MacBook Air fans aren’t hard to find. Although I admit to being a bit skeptical at its introduction, the laptop grew from an underpowered runt to an underappreciated workhorse over the years. But the design has hardly changed in the decade (!) since it came out — at least until today’s Apple event, when the company took the wraps off a totally redesigned Air with a retina display and Touch ID — and a new $ 1,199 price.
The new Air is clearly meant for budget buyers who have been put off by the 12″ MacBook, which although popular, isn’t without its flaws, and it ain’t cheap, either. For anyone looking to spend less than a grand on a new Mac notebook, the Air is their best (and practically only) bet.
Although the old Air was updated as late as last year with new specs, the display has always been an obvious deficiency. 1440×900 was nothing to crow about even in 2008, let alone nearly a decade later. That’s been fixed with a new high-resolution 13.30-inch screen: inches and 2560×1600. (And “48 percent more color,” whatever that means.)
Of course the guts to support that display, and the tasks you’ll be doing on it, needed a serious bump too. So the new Air has an 8th-generation Intel processor, presumably with integrated graphics. It’s probably enough to play Fortnite, which is all that matters.
As for the design, it really is hard to improve on the original; its knifelike profile was nothing short of astonishing at its debut, and it’s stayed more or less the same since, with a solid keyboard and (regrettably) a rather prominent bezel. The bezel is gone, at least, replaced with a thinner black one. There goes the signature Air look, but you won’t see anyone crying about that.
At least it’s still aluminum, and all recycled aluminum now too, Apple explained with pride. Helps make it more sustainable.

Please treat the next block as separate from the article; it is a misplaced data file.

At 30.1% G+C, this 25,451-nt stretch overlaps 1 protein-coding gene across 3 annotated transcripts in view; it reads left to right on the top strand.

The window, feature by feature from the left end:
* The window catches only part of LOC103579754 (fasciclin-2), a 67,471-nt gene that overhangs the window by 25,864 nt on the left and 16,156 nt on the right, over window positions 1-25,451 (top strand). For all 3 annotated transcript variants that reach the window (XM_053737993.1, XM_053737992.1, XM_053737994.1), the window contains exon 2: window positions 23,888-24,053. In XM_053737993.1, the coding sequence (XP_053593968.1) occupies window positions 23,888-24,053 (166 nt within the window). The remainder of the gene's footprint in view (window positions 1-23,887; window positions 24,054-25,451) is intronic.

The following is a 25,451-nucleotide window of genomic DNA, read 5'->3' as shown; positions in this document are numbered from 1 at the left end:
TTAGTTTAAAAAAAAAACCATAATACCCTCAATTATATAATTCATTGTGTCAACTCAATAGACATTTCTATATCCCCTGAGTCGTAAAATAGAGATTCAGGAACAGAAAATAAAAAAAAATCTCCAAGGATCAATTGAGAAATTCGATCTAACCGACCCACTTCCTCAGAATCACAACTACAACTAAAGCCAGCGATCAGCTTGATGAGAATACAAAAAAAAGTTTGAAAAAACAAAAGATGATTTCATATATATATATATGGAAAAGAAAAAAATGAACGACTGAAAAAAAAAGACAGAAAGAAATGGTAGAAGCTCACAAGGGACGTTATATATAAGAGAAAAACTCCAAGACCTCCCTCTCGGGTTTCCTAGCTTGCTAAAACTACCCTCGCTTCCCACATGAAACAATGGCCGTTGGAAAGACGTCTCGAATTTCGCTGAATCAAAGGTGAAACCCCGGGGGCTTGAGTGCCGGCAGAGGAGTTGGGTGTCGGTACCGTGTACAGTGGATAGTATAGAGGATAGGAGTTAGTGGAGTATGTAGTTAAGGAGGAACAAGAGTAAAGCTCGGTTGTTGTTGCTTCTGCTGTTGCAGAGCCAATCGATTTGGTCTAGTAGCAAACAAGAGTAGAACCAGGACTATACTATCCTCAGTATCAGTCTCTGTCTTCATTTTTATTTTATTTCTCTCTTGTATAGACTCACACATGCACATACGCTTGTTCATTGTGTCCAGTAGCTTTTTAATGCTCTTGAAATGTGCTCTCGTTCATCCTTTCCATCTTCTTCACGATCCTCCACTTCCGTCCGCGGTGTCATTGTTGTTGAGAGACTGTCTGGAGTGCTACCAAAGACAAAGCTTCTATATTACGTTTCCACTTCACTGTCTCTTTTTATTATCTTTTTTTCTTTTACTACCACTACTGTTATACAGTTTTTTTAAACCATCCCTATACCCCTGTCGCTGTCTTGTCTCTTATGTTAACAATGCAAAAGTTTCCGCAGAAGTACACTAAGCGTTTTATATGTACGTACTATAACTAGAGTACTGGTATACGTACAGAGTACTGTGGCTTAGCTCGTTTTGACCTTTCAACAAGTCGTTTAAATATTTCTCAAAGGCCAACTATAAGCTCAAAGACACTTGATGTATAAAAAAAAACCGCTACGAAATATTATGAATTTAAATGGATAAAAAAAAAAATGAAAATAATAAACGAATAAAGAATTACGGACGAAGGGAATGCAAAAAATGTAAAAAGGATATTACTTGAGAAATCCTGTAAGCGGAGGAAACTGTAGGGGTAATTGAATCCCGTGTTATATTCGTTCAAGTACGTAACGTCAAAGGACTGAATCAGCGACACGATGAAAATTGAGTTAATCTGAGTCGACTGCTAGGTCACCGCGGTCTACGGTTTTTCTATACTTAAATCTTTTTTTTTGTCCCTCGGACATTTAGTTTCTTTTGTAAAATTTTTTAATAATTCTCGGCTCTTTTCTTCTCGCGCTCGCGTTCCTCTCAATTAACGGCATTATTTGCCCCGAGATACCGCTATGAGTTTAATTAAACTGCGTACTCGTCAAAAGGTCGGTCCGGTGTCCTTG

The trackpad is the new force touch version, meaning no actual movement when you click, which is a mixed blessing. It’s quite a bit larger, at least, while the laptop itself is a bit smaller and lighter.
The addition of Touch ID and the secure enclave that runs it is welcome, of course, and it’s doubtful many will miss the Touch Bar, which so far hasn’t demonstrated any serious utility outside a few specialty apps and workflows. You have the F-keys instead, which is a good choice.
Unfortunately, Apple has also decided to change the keyboard. While the old Air used a tried and true scissor switch, and my 2012 model still types like a dream, the new model uses the much-criticized “butterfly switch” mechanism. This keyboard has proven to be one of Apple’s worst engineering mistakes in years, with many complaining of noise, key failures, and discomfort. Air lovers may find this extremely disappointing.
The MBA’s variety of ports, including USB-A and an SD card reader, are of course gone, replaced by the now-standard USB-C. While I realize this is the future, it’s still a little sad to lose those legacy ports, which are still incredibly useful.
I’ll be holding onto my late-model MacBook Air, myself, but I understand the draw of this new one. It starts at $ 1,199 — apparently they couldn’t quite hit that $ 999 sweet spot — and should be available next week.